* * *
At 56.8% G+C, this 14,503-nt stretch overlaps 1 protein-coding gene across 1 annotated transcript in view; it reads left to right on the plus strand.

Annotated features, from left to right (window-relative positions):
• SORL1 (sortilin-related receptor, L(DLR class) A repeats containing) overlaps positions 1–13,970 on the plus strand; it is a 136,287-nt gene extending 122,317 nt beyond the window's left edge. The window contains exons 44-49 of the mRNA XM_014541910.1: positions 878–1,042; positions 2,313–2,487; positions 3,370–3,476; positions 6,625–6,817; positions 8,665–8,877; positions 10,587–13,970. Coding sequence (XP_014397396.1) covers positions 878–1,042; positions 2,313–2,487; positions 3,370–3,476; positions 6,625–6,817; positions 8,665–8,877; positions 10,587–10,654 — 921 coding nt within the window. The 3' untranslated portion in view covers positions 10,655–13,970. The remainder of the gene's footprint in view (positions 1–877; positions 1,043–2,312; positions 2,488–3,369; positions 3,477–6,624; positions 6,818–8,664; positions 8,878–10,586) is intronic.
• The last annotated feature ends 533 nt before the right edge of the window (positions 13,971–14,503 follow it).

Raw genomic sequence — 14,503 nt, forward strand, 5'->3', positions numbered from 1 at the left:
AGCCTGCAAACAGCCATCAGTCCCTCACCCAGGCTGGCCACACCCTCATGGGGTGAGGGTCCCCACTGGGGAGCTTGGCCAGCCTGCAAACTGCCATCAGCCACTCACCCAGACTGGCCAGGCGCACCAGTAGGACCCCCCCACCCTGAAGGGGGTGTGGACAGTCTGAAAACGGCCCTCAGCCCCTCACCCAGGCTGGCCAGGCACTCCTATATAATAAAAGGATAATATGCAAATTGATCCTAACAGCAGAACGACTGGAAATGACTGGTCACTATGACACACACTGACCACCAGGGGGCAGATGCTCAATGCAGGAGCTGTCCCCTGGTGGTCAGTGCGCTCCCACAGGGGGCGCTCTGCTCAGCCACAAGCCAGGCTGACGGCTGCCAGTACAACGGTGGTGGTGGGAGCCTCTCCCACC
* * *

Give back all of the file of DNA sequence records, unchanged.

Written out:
At 56.8% G+C, this 14,503-nt stretch overlaps 1 protein-coding gene across 1 annotated transcript in view; it reads left to right on the plus strand.

Annotated features, from left to right (window-relative positions):
• SORL1 (sortilin-related receptor, L(DLR class) A repeats containing) overlaps positions 1–13,970 on the plus strand; it is a 136,287-nt gene extending 122,317 nt beyond the window's left edge. The window contains exons 44-49 of the mRNA XM_014541910.1: positions 878–1,042; positions 2,313–2,487; positions 3,370–3,476; positions 6,625–6,817; positions 8,665–8,877; positions 10,587–13,970. Coding sequence (XP_014397396.1) covers positions 878–1,042; positions 2,313–2,487; positions 3,370–3,476; positions 6,625–6,817; positions 8,665–8,877; positions 10,587–10,654 — 921 coding nt within the window. The 3' untranslated portion in view covers positions 10,655–13,970. The remainder of the gene's footprint in view (positions 1–877; positions 1,043–2,312; positions 2,488–3,369; positions 3,477–6,624; positions 6,818–8,664; positions 8,878–10,586) is intronic.
• The last annotated feature ends 533 nt before the right edge of the window (positions 13,971–14,503 follow it).

Raw genomic sequence — 14,503 nt, forward strand, 5'->3', positions numbered from 1 at the left:
AGCCTGCAAACAGCCATCAGTCCCTCACCCAGGCTGGCCACACCCTCATGGGGTGAGGGTCCCCACTGGGGAGCTTGGCCAGCCTGCAAACTGCCATCAGCCACTCACCCAGACTGGCCAGGCGCACCAGTAGGACCCCCCCACCCTGAAGGGGGTGTGGACAGTCTGAAAACGGCCCTCAGCCCCTCACCCAGGCTGGCCAGGCACTCCTATATAATAAAAGGATAATATGCAAATTGATCCTAACAGCAGAACGACTGGAAATGACTGGTCACTATGACACACACTGACCACCAGGGGGCAGATGCTCAATGCAGGAGCTGTCCCCTGGTGGTCAGTGCGCTCCCACAGGGGGCGCTCTGCTCAGCCACAAGCCAGGCTGACGGCTGCCAGTACAACGGTGGTGGTGGGAGCCTCTCCCACC